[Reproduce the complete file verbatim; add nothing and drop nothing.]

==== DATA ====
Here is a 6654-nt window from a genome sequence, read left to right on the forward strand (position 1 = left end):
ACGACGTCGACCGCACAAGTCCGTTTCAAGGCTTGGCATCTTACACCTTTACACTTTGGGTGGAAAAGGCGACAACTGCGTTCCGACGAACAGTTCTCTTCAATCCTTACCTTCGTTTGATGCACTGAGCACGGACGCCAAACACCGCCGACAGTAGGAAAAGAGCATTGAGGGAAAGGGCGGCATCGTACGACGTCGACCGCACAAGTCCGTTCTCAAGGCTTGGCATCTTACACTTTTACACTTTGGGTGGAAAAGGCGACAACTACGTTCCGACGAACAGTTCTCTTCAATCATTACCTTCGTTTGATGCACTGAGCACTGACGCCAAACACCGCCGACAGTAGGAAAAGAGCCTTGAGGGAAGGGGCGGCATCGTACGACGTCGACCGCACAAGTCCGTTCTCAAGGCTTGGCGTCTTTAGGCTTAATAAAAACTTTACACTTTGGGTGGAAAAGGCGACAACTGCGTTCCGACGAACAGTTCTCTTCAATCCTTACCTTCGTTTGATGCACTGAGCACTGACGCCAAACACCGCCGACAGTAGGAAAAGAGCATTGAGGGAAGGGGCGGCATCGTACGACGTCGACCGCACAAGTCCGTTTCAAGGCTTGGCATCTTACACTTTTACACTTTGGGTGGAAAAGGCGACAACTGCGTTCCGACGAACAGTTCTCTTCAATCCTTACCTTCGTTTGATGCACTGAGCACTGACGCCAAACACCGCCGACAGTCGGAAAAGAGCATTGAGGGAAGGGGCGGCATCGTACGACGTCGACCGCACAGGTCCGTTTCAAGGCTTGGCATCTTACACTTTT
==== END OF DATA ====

Here is a 6654-nt window from a genome sequence, read left to right on the forward strand (position 1 = left end):
ACGACGTCGACCGCACAAGTCCGTTTCAAGGCTTGGCATCTTACACCTTTACACTTTGGGTGGAAAAGGCGACAACTGCGTTCCGACGAACAGTTCTCTTCAATCCTTACCTTCGTTTGATGCACTGAGCACGGACGCCAAACACCGCCGACAGTAGGAAAAGAGCATTGAGGGAAAGGGCGGCATCGTACGACGTCGACCGCACAAGTCCGTTCTCAAGGCTTGGCATCTTACACTTTTACACTTTGGGTGGAAAAGGCGACAACTACGTTCCGACGAACAGTTCTCTTCAATCATTACCTTCGTTTGATGCACTGAGCACTGACGCCAAACACCGCCGACAGTAGGAAAAGAGCCTTGAGGGAAGGGGCGGCATCGTACGACGTCGACCGCACAAGTCCGTTCTCAAGGCTTGGCGTCTTTAGGCTTAATAAAAACTTTACACTTTGGGTGGAAAAGGCGACAACTGCGTTCCGACGAACAGTTCTCTTCAATCCTTACCTTCGTTTGATGCACTGAGCACTGACGCCAAACACCGCCGACAGTAGGAAAAGAGCATTGAGGGAAGGGGCGGCATCGTACGACGTCGACCGCACAAGTCCGTTTCAAGGCTTGGCATCTTACACTTTTACACTTTGGGTGGAAAAGGCGACAACTGCGTTCCGACGAACAGTTCTCTTCAATCCTTACCTTCGTTTGATGCACTGAGCACTGACGCCAAACACCGCCGACAGTCGGAAAAGAGCATTGAGGGAAGGGGCGGCATCGTACGACGTCGACCGCACAGGTCCGTTTCAAGGCTTGGCATCTTACACTTTT